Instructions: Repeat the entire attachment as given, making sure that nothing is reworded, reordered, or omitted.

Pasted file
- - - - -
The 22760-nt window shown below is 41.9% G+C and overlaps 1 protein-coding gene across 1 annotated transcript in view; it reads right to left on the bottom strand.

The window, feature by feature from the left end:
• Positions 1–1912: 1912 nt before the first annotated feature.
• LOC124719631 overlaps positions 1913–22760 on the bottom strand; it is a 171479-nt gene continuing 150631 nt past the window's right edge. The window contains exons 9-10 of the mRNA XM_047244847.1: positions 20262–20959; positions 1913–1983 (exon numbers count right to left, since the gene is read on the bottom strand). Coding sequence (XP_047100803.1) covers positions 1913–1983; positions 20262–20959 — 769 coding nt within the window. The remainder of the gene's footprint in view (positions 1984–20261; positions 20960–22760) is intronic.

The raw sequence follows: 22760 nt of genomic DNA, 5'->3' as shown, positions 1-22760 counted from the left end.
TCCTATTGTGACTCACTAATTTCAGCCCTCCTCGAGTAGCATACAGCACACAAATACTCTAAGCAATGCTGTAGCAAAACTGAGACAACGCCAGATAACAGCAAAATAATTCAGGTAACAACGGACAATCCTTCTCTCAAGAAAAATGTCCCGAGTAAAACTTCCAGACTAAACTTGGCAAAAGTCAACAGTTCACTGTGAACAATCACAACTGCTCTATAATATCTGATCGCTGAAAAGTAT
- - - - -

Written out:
The 22760-nt window shown below is 41.9% G+C and overlaps 1 protein-coding gene across 1 annotated transcript in view; it reads right to left on the bottom strand.

The window, feature by feature from the left end:
• Positions 1–1912: 1912 nt before the first annotated feature.
• LOC124719631 overlaps positions 1913–22760 on the bottom strand; it is a 171479-nt gene continuing 150631 nt past the window's right edge. The window contains exons 9-10 of the mRNA XM_047244847.1: positions 20262–20959; positions 1913–1983 (exon numbers count right to left, since the gene is read on the bottom strand). Coding sequence (XP_047100803.1) covers positions 1913–1983; positions 20262–20959 — 769 coding nt within the window. The remainder of the gene's footprint in view (positions 1984–20261; positions 20960–22760) is intronic.

The raw sequence follows: 22760 nt of genomic DNA, 5'->3' as shown, positions 1-22760 counted from the left end.
TCCTATTGTGACTCACTAATTTCAGCCCTCCTCGAGTAGCATACAGCACACAAATACTCTAAGCAATGCTGTAGCAAAACTGAGACAACGCCAGATAACAGCAAAATAATTCAGGTAACAACGGACAATCCTTCTCTCAAGAAAAATGTCCCGAGTAAAACTTCCAGACTAAACTTGGCAAAAGTCAACAGTTCACTGTGAACAATCACAACTGCTCTATAATATCTGATCGCTGAAAAGTAT